Gun laws, carrying behavior continuing to evolve in Sussex

This M.C. Escher-like ramp gives cyclists access to a special bicycle lane on a relatively new bridge over the Missouri River west of Jefferson City. BY DENNIS FORNEY
July 12, 2013

Guns, guns, guns. Where will it all lead? Ron MacArthur wrote a fine piece recently discussing the rapid increase in the number of applications being filed by people seeking permits to carry concealed deadly weapons in Sussex County.

As an illustration for the article, Ron photographed a pistol and holster on a person’s belt. Of course it was in plain view. We wouldn’t have been able to see it otherwise. Greg Bell, who lives in Seaford, commented on our website that the photograph illustrated an “open carry” situation. That means the firearm is carried openly and in plain view.

You’ve read it here many times before, but it bears repeating. No one needs a permit to carry a loaded firearm in Delaware as long as it’s in plain view for everyone to see. Loaded pistol in a holster on a belt like the gunslingers of the Old West: totally legal in Delaware. No permit needed. Pull out your shirttail and conceal the weapon, and you’re breaking the law.

Loaded shotgun or rifle on a gun rack across the back window of your pickup: totally legal in Delaware. Put that same gun in your trunk or under a blanket on the back seat and you’re liable for prosecution. Crazy, huh?

Ten or 15 years ago I took the ferry to New Jersey to hunt rail birds with friends in the tide-flooded wild rice marshes along the upper reaches of the Maurice River. I missed the ferry coming home and spent the night in a motel near Cape May. An unexpected knock on the room door just before dark took me by surprise. I was even more surprised when I opened the door and found myself face-to-face with a uniformed police officer.

“Is that your car outside with a shotgun lying on the back seat?”

‘Sure is,” I said. “Is there a problem?”

“Well, I don’t know,” said the officer. “Another guest noticed the gun and reported it to the front desk. They called us so I came to check it out.”

I explained the hunting trip, told him the gun wasn’t loaded, and that was that. He was satisfied, but suggested I put the gun out of sight just to avoid suspicion. There’s not as much of a hunting mentality in New Jersey and too many mob shows, I guess. So many years ago, and even more paranoia and senseless gun rampages these days.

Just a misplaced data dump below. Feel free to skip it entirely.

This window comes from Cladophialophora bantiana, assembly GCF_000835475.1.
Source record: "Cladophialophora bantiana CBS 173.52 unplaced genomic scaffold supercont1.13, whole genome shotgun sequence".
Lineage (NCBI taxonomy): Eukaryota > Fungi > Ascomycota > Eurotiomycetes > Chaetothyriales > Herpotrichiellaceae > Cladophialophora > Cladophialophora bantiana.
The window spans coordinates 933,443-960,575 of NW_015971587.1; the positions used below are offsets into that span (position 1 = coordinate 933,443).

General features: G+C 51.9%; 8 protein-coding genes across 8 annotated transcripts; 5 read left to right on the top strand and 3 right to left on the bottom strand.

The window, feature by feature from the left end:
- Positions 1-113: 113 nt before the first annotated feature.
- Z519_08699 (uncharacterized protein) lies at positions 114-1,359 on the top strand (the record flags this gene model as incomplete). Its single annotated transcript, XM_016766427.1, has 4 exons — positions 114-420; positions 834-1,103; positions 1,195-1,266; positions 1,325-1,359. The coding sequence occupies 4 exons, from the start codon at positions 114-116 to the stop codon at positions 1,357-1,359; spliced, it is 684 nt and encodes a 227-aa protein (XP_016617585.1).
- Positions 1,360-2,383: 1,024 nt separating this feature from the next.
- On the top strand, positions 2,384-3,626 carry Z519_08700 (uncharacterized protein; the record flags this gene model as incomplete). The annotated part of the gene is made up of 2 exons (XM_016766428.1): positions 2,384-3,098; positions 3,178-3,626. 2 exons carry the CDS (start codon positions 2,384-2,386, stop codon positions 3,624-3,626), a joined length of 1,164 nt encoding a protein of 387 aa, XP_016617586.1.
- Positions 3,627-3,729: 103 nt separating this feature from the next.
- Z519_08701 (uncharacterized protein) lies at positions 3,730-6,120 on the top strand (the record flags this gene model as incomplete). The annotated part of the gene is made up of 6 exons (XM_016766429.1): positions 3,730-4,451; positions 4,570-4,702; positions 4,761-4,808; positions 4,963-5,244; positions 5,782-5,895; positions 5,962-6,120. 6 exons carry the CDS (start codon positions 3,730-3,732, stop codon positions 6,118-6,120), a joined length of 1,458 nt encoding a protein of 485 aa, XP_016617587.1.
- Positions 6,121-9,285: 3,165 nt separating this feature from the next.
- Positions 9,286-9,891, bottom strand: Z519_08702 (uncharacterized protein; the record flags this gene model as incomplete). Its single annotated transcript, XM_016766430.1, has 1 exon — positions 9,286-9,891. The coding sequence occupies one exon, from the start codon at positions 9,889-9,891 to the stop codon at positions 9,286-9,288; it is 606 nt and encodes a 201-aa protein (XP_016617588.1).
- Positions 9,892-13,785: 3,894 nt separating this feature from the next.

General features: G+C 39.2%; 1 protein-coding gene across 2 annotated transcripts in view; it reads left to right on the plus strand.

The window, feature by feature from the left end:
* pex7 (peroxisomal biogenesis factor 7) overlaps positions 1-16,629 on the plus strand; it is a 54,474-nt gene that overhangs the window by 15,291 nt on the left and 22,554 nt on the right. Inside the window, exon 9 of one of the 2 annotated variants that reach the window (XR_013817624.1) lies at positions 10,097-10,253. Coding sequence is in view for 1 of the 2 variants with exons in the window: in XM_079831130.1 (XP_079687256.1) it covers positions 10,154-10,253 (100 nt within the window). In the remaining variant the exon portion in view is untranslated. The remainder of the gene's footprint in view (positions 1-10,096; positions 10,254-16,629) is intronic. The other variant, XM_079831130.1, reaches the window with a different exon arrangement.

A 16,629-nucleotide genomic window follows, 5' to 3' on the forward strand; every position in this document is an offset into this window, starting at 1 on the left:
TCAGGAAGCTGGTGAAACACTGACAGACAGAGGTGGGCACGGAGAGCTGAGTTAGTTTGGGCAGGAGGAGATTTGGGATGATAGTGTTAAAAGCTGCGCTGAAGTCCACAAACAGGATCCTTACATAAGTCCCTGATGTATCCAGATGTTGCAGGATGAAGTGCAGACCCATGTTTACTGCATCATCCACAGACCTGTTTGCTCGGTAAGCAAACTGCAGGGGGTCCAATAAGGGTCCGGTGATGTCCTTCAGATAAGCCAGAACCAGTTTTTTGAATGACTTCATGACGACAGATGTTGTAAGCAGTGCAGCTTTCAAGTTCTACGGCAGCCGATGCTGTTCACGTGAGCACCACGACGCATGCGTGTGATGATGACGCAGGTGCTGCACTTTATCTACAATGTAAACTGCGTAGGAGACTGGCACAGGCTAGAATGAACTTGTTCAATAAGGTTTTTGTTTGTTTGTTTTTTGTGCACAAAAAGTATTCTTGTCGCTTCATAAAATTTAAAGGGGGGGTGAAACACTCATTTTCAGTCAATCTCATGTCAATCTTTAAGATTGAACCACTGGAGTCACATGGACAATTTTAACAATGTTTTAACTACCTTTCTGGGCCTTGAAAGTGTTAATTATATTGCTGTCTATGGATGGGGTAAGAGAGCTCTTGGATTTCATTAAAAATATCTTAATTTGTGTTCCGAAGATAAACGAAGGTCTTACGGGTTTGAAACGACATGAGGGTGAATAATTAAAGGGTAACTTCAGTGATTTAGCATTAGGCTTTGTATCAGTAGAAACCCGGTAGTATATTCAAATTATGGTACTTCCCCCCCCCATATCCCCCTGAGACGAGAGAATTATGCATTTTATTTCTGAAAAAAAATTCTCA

Greg Bell added another interesting comment on Ron’s article. He said he is seeing more instances of “open carry” situations in western Sussex.

When Becky and I were riding through Wyoming, we pitched our tent along the Wind River in Dubois. Beautiful KOA campground. I spoke with the owner of the campground and we found our way to the subject of guns. He told me the Wyoming legislature struck its laws on concealed deadly weapons. “They just got rid of the whole application and permit process,” he said. “Too many problems with defining when a weapon was concealed and when it wasn’t.”

I found that interesting. In Wyoming now it’s just wide open with guns, but I can’t say I ever saw anyone carrying a gun, concealed or otherwise. I also saw or heard very little evidence of crime and almost no police presence except in the larger towns. In the small towns, shrinking budgets have spelled the end of police departments. Of course Wyoming, with less than half a million people, and many times the size of Delaware, is the least populated state in the nation.

I was glad to read in Ron’s article about the educational and training requirements accompanying the concealed deadly weapon process.

Still, how long will it be before we start seeing more handgun accidents because there are more guns in circulation and, for whatever reasons, those guns make their way inadvertently into children’s or criminals’ hands. Society’s attitudes on guns are clearly swinging. Hopefully we won’t have to see a lot more gun violence before the pendulum starts swinging back again.

Regarding bicycle trails

Becky and I made St. Louis this week and have now logged nearly 2,200 miles. In Delaware’s Cape Region we should soon be seeing work on the connector trail between the Gordons Pond end of Cape Henlopen State Park and the Herring Point area. One area of concern in the Grand Henlopen Loop that will be created is the Freeman Highway Bridge. Crossing the bridge, with no separation between cyclists and motorists, can be dangerous. Delaware River and Bay Authority Commissioner Capt. Bill Lowe of Lewes has suggested construction of a separated bicycle lane attached to the bridge. The loop trail will become a real destination activity, and Lowe’s idea deserves action.

I’m including a photo here of the special bicycle switchback ramp constructed by Missouri to give cyclists access to a bridge over the Missouri River which includes a separated bicycle and pedestrian lane.

The bicycle ramp and bridge lane connect the Katy Trail with Jefferson City, the state capital. They’re very serious about the trail and its connectors. It’s estimated that 300,000 people use the 240-mile trail each year. Huge economic impact. The Cape trail will also bring lots of cyclists to town and provide another boost to our coastal economy.

In the meantime, we have to come up with a name for the loop trail that will be created with completion of the state park connector trail. All suggestions welcome. I threw one out but I’m sure there are better ones out there.

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